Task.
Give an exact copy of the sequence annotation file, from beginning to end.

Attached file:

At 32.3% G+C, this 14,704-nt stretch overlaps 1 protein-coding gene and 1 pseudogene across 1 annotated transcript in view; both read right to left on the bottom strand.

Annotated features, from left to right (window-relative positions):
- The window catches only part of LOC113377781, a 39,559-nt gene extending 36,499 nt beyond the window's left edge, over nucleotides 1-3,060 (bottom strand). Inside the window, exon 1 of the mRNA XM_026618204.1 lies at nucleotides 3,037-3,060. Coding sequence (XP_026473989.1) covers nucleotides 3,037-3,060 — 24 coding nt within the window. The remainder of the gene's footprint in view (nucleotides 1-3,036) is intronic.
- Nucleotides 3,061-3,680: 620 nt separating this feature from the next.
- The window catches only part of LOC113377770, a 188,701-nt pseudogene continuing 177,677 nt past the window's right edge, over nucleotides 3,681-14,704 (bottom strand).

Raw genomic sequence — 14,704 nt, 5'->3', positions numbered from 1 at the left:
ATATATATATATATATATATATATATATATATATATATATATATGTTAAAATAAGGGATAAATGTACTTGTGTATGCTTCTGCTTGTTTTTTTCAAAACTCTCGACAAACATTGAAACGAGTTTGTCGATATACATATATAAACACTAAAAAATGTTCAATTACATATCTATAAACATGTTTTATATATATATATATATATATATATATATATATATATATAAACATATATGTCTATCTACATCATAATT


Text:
At 32.3% G+C, this 14,704-nt stretch overlaps 1 protein-coding gene and 1 pseudogene across 1 annotated transcript in view; both read right to left on the bottom strand.

Annotated features, from left to right (window-relative positions):
- The window catches only part of LOC113377781, a 39,559-nt gene extending 36,499 nt beyond the window's left edge, over nucleotides 1-3,060 (bottom strand). Inside the window, exon 1 of the mRNA XM_026618204.1 lies at nucleotides 3,037-3,060. Coding sequence (XP_026473989.1) covers nucleotides 3,037-3,060 — 24 coding nt within the window. The remainder of the gene's footprint in view (nucleotides 1-3,036) is intronic.
- Nucleotides 3,061-3,680: 620 nt separating this feature from the next.
- The window catches only part of LOC113377770, a 188,701-nt pseudogene continuing 177,677 nt past the window's right edge, over nucleotides 3,681-14,704 (bottom strand).

Raw genomic sequence — 14,704 nt, 5'->3', positions numbered from 1 at the left:
ATATATATATATATATATATATATATATATATATATATATATATGTTAAAATAAGGGATAAATGTACTTGTGTATGCTTCTGCTTGTTTTTTTCAAAACTCTCGACAAACATTGAAACGAGTTTGTCGATATACATATATAAACACTAAAAAATGTTCAATTACATATCTATAAACATGTTTTATATATATATATATATATATATATATATATATATATATAAACATATATGTCTATCTACATCATAATT